It has actually been more than a few decades that I have looked at this area again, that is looking at more than the melting of permafrost. I am systematically going through my slide collection taken during my field work in 1969 and 1970. It is an interesting puzzle to locate the images on Google Earth. Sometimes it proves too much of a challenge. The helicopter photo below shows the shoreline of Playgreen Lake, on a flight line bringing us back to Norway House. We were flying a Bell 47 helicopter which has such a marvellous view to take pictures.
Strangely enough I could not find the accurate location where the photo was taken, not on Google Earth, Apple maps or Bing. Fortunately, I still had a 1954 1:70'000 scale aerial phots for this area. The red dotted lines on the 1953 aerial photo below show the area covered by the colour photo taken from helicopter. (National Air Photo Library photo: A13933-20)
The Google Earth image below is dated 1984!!!. The aerial photo date is 1953. The amount of shoreline erosion is quite dramatic.
The longest red line represents about 450 meters in erosion; the shorter line on the right is about 175 meters in shoreline erosion. This means-for this stretch of shoreline an annual erosion rate of 5-15 meters. How much of this can be contributed to the Churchill- Nelson Diversion, in particular the Eight Mile Channel which was constructed in the early to mid-seventies.
The Google Earth overview and 'transparent overlay of the 1953 aerial photo gives a good overview of the situation. The red arrow shows the start of the Eight-Mile Channel constructed by Manitoba Hydro in the mid-seventies. The water flow in Playgreen lake can easily be determined by the surface water tones reflecting suspended sediments: the erosion from this area appears to flow directly in the Eight-Mile Channel.
How much of the erosion did take place between the 1953 and the date of the helicopter colour photo- 1969? This could be seen as an approximation of natural erosion processes. The yellow dotted line on the image below shows the shoreline location based on an interpretation and comparison of the 1996 and 1953 photos. Using the Google Earth measuring tool, the amount of erosion varies from about 66-84 meters, for the 16 year period. Or an average annual basis this would be about 4-5 meters per year.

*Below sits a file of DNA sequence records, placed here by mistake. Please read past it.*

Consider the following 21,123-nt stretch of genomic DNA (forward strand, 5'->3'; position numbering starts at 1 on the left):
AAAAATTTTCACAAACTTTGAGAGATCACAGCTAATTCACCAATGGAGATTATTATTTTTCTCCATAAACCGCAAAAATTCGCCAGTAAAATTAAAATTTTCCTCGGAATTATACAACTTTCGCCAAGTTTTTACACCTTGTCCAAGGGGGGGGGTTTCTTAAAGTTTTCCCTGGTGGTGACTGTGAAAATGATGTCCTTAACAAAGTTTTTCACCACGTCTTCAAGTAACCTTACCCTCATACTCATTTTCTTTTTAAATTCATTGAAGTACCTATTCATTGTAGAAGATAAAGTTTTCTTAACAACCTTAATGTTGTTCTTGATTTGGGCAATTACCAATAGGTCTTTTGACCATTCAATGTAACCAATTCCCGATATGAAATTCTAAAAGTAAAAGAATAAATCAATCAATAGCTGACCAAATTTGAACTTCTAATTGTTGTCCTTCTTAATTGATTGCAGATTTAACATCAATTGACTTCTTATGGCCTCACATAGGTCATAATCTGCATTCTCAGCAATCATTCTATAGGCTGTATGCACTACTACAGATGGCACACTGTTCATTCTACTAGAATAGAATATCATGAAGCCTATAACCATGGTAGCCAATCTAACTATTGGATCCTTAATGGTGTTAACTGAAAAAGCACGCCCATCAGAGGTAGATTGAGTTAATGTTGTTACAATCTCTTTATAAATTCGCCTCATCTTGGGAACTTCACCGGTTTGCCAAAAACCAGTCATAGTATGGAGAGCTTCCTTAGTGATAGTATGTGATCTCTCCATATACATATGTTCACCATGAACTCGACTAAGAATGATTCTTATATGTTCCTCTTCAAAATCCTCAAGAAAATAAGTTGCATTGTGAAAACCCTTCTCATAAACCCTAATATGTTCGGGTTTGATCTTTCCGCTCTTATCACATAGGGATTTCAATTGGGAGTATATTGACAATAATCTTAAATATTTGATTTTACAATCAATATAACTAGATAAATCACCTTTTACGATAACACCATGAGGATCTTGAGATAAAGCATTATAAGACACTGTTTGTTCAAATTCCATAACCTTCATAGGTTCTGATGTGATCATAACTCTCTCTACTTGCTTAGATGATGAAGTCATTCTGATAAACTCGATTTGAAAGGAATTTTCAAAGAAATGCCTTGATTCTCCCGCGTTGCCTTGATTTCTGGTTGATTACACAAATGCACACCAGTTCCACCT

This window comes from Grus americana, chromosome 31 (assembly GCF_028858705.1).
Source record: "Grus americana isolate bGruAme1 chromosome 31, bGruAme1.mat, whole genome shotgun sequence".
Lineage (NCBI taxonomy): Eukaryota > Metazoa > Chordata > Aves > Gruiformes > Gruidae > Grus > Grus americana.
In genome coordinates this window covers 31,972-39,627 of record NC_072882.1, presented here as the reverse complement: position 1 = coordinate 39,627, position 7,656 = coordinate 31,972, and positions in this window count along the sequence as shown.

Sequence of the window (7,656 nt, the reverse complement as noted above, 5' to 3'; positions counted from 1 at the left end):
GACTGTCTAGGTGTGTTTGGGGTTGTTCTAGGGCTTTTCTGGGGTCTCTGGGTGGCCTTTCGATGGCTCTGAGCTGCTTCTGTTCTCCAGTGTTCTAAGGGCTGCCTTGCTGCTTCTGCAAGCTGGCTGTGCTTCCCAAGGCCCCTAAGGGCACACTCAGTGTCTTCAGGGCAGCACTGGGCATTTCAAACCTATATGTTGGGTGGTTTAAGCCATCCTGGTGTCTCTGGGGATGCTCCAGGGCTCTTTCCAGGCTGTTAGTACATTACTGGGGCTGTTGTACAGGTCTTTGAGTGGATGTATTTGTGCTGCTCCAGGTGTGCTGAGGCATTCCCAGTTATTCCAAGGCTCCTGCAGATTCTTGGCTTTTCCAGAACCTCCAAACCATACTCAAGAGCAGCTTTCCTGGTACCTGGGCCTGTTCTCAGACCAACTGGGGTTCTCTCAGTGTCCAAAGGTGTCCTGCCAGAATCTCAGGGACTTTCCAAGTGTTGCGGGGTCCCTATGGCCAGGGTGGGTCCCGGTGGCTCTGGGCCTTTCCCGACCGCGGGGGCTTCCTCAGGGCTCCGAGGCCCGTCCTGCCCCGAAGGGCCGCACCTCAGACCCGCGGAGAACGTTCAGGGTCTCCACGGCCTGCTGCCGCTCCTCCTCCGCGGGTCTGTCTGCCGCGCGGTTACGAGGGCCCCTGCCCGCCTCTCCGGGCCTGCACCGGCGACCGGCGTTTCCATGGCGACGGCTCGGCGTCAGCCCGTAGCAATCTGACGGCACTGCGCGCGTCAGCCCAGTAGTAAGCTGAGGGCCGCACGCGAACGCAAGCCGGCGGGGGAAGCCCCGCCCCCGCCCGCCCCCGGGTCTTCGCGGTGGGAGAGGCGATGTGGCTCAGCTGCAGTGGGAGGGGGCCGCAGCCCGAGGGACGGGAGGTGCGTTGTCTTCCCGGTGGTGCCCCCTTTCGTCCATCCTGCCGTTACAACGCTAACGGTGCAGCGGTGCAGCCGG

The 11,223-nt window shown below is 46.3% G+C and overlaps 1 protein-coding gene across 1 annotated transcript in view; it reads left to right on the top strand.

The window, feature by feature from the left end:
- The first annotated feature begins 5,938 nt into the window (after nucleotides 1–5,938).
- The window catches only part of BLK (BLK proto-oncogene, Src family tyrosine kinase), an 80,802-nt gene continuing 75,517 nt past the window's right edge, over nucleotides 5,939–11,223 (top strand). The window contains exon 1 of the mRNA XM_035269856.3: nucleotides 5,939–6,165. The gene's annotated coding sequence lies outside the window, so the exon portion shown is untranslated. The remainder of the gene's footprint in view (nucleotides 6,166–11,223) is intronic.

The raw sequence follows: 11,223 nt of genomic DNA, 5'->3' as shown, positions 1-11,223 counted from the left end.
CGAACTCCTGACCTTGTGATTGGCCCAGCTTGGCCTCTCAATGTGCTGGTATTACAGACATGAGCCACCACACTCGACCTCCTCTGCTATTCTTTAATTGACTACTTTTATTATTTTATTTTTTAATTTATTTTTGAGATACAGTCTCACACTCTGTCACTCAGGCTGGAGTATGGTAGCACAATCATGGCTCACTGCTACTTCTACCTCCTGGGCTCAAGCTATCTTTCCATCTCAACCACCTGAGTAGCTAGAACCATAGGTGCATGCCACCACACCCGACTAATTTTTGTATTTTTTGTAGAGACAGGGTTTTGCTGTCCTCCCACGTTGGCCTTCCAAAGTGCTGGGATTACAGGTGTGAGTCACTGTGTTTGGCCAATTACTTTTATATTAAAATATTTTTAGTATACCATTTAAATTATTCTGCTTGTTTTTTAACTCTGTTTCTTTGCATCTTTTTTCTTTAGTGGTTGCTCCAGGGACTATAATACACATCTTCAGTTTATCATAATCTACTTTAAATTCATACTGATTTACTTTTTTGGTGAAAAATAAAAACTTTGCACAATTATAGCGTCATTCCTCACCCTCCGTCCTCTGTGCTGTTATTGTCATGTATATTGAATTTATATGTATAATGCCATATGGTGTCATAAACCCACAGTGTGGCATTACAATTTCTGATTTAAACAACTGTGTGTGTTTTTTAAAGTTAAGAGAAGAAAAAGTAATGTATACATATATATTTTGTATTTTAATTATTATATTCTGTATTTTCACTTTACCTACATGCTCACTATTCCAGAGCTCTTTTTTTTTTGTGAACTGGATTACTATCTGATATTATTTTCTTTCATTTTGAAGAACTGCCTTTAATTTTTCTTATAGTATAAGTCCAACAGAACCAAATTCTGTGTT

The figure below shows a combination of two satellite images and the 1953 aerial photo. 1984 is the Google Earth base and the Apple Maps image is superimposed and made semi-transparent. The shoreline erosion in the later time period has slowed down significantly. The maximum measured was 50-60 meters (around the red bar) and 20-30 meters on the right side of the wetland. This would amount to between 1 and 2+ meters per year.
The 1974 (July 4) satellite image (below) processed by the Canada Centre for Remote Sensing gives a good perspective of the Playgreen Lake situation during the construction of the 8-mile channel -top yellow arrow- and the 2-mile Channel -bottom yellow arrow. The white arrow point to the eroding area described above. The flow of suspended sediments is clearly visible in this colour combination of Landsat bands 5,6 and 7. Natural erosion processes are certainly significant in this area of predominantly lacustrine clays and silts
In one of my early papers (Thie et al., 1974) I analyzed a 1973 satellite image and interpretation with provide an interesting background for this study. This image below was taken on 20 September 1973 -(CCRS number 1424-17082). The delineation on this image is based on shoreline configuration, water distribution and water reflectance. The continuous lines identify major physiographic regions. Broken line delineate different water spectral reflectance signatures that appear to have relations with physiographic sub-units. While most of the reddish water colours are related to suspended sediment levels, few of these near 'e' are shallow waters.
- Thie, J., Tarnocai, C., Mills, G.E., Kristof,S.J., 1974: A Rapid Resource Inventory for Canada's North by means of Satellite and Airborne Remote Sensing, in proceedings of the Second Canadian Symposium on Remote Sensing, University of Guelph, Guelph, Ontario, April 29 - May 1, 1974
The Manitoba Wildlands organization provided the map below showing, among others, the Churchill-NeLson Diversion area.